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  1. #1
    GeneD is offline Senior Member
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    with/about

    In the grammar-book I'm reading, there are lists of adjectives and the prepositions which normally follow them. Here are two of them usage of which I don't quite understand:
    excited/worried/upset/nervous/happy etc. about a situation
    Are you excited about going away next week?
    delighted/pleased/satisfied/happy/disappointed with something you receive, or the result of something
    I was delighted with the present you gave me.

    Is it okay to say "Are you delighted about going away next week?" and vice versa "I was happy with the present you gave me"? Do I understand it right that the two lists of the adjectives are actually interchangeable and what really matters (sorry, I chose a wrong word first) is the underlined part?
    Last edited by GeneD; 04-Nov-2017 at 12:39. Reason: Thanks for the correction, Piscean.
    If it's not too much trouble to you, could you please correct any errors I might have made in this post?

  2. #2
    GeneD is offline Senior Member
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    Re: with/about

    It's from "English Grammar in Use" by Raymond Murphy.
    Last edited by GeneD; 06-Nov-2017 at 12:20. Reason: Thanks, emsr2d2, for the correction.
    If it's not too much trouble to you, could you please correct any errors I might have made in this post?

  3. #3
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    Raymott is offline VIP Member
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    Re: with/about

    There's also a difference between using a term for yourself, and asking another person something using the same term. This applies to subjective judgments.
    Teacher: "Your sentences are just fine." Good.
    Student: "Teacher, can you tell me if my sentences are just fine?" Not good.

    The sentence ""Are you delighted about going away next week?" has something of this quality.


  4. #4
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    emsr2d2 is offline Moderator
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    Re: with/about

    Quote Originally Posted by GeneD View Post
    It's from "English Grammar in Use" by Raymond Murphy.
    Remember to capitalise the main words in book titles.
    Remember - if you don't use correct capitalisation, punctuation and spacing, anything you write will be incorrect.

  5. #5
    GeneD is offline Senior Member
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    Re: with/about

    Quote Originally Posted by emsr2d2 View Post
    Remember to capitalise the main words in book titles.
    I, frankly, felt that something was wrong with the title - it looked strange without the capital letters which I thought must serve only some decoration purpose - and it turns out it is wrong! Thanks, emsr2d2. I didn't know that. In Russian, we don't do it.
    If it's not too much trouble to you, could you please correct any errors I might have made in this post?

  6. #6
    Tdol is offline Editor, UsingEnglish.com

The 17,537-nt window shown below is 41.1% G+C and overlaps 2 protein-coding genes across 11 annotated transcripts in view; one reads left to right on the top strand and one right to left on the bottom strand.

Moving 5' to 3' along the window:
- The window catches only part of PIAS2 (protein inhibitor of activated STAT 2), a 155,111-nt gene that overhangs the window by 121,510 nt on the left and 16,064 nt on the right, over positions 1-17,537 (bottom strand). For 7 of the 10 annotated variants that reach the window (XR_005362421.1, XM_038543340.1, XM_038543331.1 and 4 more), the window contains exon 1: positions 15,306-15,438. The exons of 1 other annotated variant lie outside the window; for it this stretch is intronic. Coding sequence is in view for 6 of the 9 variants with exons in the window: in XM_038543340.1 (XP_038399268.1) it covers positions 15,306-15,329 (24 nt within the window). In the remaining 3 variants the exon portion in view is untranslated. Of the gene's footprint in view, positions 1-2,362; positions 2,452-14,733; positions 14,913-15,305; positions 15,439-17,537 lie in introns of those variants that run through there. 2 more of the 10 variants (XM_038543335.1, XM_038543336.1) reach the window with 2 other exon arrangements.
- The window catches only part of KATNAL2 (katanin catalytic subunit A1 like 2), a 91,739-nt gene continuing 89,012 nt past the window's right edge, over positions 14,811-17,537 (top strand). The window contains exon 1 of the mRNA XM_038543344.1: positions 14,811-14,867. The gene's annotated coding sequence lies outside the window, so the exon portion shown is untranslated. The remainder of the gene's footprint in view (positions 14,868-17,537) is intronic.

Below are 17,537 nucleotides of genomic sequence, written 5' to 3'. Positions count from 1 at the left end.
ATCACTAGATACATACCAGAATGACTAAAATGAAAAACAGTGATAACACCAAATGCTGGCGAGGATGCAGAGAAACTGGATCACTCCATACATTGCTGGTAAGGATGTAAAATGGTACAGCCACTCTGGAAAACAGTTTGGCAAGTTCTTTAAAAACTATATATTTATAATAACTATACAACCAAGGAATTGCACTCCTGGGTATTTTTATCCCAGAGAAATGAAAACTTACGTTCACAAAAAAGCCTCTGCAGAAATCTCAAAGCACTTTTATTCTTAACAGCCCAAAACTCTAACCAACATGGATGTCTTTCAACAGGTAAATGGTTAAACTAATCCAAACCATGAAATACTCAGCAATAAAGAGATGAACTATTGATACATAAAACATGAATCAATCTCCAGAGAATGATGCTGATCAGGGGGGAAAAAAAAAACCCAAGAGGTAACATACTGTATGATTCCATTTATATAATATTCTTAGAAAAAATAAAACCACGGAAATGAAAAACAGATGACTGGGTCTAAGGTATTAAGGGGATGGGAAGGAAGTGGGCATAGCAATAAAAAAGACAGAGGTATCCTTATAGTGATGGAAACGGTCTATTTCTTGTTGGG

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    Re: with/about

    Quote Originally Posted by GeneD View Post
    In Russian, we don't do it.
    Do you just capitalise the first letter of the first word?

  7. #7
    Rover_KE is offline Moderator
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    Re: with/about

    Unfortunately for purists and students, you'll see titles of book/films/plays etc all in lower case. They say they do this for 'stylistic reasons', but it shouldn't be copied by those learning to write standard English.


  8. #8
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    Re: with/about

    Please tell me that's not a translated title of "Animal Farm"!
    Remember - if you don't use correct capitalisation, punctuation and spacing, anything you write will be incorrect.

  9. #9
    GeneD is offline Senior Member
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    Re: with/about

    Quote Originally Posted by Tdol View Post
    Do you just capitalise the first letter of the first word?
    Yes, only it. Maybe that's because it seems to Russian speakers that quotation marks make a book's or magazine's name noticeable enough (we use only quotation marks for this purpose and never italics).
    If it's not too much trouble to you, could you please correct any errors I might have made in this post?

  10. #10
    GeneD is offline Senior Member
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    Re: with/about

    Do I understand it right that the adjectives (in post 1) are listed in the most natural way? It's better to say "He was pleased with the present", but it's not that good with "about", "He was pleased about his new job". Actually, the latter example is taken from the dictionary (https://www.macmillandictionary.com/...ritish/pleased), but dictionaries don't always tell us whether or not a word (or a preposition) is common and more suitable.

    I accidentally used the word "happy" in my example (in post #1) which is present in both lists, and I tried to fit another adjective into the sentence - "I was nervous with the present you gave me". "Nervous" sounds awkward to me, but I'm not sure about the other adjectives from the list for the preposition "about". "I was excited/worried/upset with the present you gave me". Does it sound okay to the native English speaker's ear?
    Last edited by GeneD; 06-Nov-2017 at 13:00.
    If it's not too much trouble to you, could you please correct any errors I might have made in this post?

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